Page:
Wall Street has doubts about Twitter's growth. Is it time to rethink giving the service away for free?
Twitter is taking a beating. While the company trumped Wall Street estimates and added millions of new users, it also announced a net loss of $132 million this week, and its stock price fell 8.6 percent after the company reported its first-quarter financials. According to news reports, analysts are wary about the slowing pace of Twitter’s growth.
Dominic Rushe, writing in The Guardian, summed up Wall Street’s concerns about the platform’s long-term prospects: “…the service may lack the mass appeal needed to turn it into a advertising powerhouse.”
Twitter’s business model is common among social sites (and many other Internet companies): you give the service away for free, which attracts users, which in turn attracts the advertisers.
But if Wall Street thinks Twitter may not survive under this model, is there a case to be made for charging users? In other words, do the people who actually spend time on Twitter get enough out of it to make it worth paying for?
Presumably, connecting a publisher with its public is a valuable service. Most of the people I follow on Twitter have things to promote: a blog, a Web site, a company. It doesn’t bother me that they use Twitter as a promotional tool; I follow them because I’m interested in what they have to say, and Twitter makes it easy for me to keep up with them. At the same time, I use Twitter to promote my own writing.
So is this service valuable enough that Twitter could charge for it? There must be many ways Twitter could monetize this platform outside of advertising. For instance, it could charge media organizations for accounts. The New York Times, NPR, the BBC, Huffington Post and others might just be willing to pony up to ensure its brands and its writers have a presence on Twitter.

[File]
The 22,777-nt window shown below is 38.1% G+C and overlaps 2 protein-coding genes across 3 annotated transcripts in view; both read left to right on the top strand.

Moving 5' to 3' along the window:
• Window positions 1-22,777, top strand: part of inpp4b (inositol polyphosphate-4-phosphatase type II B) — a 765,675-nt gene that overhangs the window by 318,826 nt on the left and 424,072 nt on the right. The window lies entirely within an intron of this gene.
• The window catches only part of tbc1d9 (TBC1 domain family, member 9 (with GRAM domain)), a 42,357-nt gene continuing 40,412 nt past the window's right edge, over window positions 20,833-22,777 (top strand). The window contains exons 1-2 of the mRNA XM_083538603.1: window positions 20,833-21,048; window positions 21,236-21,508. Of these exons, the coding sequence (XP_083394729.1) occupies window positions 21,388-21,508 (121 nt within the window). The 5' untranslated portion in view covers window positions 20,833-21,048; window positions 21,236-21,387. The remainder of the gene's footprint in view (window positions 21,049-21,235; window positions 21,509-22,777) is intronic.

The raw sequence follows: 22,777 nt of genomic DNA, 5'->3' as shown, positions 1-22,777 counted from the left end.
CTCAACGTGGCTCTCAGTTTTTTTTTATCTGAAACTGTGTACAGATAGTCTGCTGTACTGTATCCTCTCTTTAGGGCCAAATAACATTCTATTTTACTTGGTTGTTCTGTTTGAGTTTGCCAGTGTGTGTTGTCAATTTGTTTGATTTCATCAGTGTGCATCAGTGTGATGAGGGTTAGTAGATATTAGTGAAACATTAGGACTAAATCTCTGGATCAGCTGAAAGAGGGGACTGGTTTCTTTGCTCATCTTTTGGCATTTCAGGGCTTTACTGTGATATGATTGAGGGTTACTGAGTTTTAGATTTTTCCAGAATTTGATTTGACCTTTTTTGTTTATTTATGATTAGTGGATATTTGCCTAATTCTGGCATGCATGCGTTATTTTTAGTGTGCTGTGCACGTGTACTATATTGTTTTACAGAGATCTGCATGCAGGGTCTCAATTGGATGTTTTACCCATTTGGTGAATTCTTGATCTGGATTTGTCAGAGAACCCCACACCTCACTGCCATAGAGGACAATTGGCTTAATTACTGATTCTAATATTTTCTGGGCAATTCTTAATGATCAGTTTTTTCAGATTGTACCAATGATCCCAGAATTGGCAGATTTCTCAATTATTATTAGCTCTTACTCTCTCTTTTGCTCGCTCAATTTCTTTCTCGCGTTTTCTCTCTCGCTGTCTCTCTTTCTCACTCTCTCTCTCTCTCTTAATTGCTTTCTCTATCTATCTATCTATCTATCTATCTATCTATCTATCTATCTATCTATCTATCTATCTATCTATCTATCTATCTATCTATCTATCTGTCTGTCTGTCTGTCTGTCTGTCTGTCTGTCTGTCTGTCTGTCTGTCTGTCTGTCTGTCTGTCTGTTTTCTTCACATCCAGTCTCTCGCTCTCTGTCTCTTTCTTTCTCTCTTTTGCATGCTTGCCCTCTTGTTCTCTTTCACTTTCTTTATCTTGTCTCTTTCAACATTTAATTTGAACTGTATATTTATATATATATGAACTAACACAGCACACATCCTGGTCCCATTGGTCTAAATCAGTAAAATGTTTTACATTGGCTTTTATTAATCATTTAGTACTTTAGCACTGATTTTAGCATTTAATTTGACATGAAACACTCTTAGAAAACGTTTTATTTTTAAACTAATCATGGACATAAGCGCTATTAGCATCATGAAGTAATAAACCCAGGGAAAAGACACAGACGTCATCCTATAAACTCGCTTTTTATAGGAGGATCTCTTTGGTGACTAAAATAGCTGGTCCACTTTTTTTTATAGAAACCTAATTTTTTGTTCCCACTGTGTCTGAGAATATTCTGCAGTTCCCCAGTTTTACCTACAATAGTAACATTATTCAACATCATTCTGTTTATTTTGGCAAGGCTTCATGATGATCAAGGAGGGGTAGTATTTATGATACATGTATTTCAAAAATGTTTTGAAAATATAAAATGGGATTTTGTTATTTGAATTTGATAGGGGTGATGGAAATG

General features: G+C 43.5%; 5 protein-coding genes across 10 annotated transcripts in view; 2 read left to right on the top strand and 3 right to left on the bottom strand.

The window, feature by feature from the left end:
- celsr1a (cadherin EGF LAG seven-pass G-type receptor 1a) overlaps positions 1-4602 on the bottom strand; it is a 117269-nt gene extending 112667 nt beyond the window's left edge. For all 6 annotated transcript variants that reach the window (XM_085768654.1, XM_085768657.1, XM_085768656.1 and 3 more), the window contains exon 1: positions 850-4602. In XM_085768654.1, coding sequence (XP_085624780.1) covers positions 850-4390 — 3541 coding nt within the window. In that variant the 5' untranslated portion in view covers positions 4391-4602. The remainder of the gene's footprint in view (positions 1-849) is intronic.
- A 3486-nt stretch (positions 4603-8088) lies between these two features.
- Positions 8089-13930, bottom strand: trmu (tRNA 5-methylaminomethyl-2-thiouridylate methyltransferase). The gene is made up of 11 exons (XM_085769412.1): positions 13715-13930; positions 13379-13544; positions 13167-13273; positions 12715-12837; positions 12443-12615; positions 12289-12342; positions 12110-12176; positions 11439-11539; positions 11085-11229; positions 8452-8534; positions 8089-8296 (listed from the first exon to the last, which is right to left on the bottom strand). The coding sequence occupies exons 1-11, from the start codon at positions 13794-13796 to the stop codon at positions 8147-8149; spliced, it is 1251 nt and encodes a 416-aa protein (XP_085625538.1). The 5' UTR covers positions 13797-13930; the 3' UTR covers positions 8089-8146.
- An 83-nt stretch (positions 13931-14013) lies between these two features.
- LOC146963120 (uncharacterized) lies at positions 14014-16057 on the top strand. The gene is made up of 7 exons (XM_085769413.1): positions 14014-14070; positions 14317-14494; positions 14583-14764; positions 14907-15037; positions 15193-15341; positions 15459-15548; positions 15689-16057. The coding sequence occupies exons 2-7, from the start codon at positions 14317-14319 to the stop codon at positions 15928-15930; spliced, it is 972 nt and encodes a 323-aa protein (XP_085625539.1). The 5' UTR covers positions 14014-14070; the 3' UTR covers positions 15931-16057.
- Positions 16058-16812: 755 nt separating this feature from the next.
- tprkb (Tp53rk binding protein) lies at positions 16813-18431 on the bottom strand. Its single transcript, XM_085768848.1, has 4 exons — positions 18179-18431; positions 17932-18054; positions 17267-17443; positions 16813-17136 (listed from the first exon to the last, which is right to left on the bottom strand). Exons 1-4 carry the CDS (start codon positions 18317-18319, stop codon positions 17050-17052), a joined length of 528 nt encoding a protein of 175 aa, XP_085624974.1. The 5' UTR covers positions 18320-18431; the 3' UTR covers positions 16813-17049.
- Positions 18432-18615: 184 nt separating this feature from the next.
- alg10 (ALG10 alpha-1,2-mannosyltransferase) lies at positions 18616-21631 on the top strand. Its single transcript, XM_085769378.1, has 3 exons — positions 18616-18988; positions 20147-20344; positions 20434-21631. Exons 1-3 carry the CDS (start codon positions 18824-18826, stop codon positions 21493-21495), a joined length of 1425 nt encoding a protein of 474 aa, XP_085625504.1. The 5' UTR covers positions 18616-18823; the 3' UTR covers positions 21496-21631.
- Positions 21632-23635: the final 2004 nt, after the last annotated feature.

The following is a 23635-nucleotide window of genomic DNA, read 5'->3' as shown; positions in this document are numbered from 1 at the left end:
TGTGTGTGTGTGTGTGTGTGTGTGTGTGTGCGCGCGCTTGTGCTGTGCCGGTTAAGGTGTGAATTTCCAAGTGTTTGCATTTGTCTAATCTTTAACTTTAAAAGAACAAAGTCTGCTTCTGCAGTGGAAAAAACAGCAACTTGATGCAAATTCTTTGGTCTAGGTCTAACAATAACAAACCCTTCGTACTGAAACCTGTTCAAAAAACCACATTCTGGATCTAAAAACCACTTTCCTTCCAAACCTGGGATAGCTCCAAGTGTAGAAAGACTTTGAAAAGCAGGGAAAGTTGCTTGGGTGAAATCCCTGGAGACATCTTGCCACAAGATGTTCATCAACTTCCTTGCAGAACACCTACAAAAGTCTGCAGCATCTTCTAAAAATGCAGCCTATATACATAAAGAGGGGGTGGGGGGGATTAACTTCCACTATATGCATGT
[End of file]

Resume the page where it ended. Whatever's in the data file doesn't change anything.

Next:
Or it could offer tiered pricing based on something like the number of links you post. Everyone gets a free account, but once you share a certain number of links over a specific period of time, you can’t share any more links until you buy into a plan.
This kind of pricing scheme would directly target the organizations that use Twitter as a publishing platform, without penalizing media consumers or people who use the site for status updates, swapping jokes, and live-tweeting Game of Thrones.
Speaking as a member of the tech media, I know Twitter is a key part of our company’s strategy to extend the reach of our content. If Twitter kept its prices reasonable, I could see my organization rolling the price of editors’ Twitter accounts into the cost of doing business, just like e-mail and phone service.
Twitter has built a powerful ecosystem to connect media companies with an audience, and both media companies and audiences are taking full advantage of what Twitter has built. Surely Twitter can find a way to extract some financial value from that ecosystem.
A recent article in The Atlantic declares that Twitter is entering “its twilight” and says its relevance to Internet culture is sliding toward that of AOL Instant Messenger (ouch!). And yet, a very prominent button below the story’s headline shows the story has been Tweeted more than 4,200 times (as of this posting). Is this just cruel irony, or a signal to Twitter that it might be leaving money on the table?
Do you get enough use from Twitter to make it worth paying for?
Drew is formerly editor of Network Computing and currently director of content and community for Interop. View Full Bio
How Enterprises Are Attacking the IT Security EnterpriseTo learn more about what organizations are doing to tackle attacks and threats we surveyed a group of 300 IT and infosec professionals to find out what their biggest IT security challenges are and what they're doing to defend against today's threats. Download the report to see what they're saying.
Digital Transformation Myths & TruthsTransformation is on every IT organization's to-do list, but effectively transforming IT means a major shift in technology as well as business models and culture. In this IT Trend Report, we examine some of the misconceptions of digital transformation and look at steps you can take to succeed technically and culturally.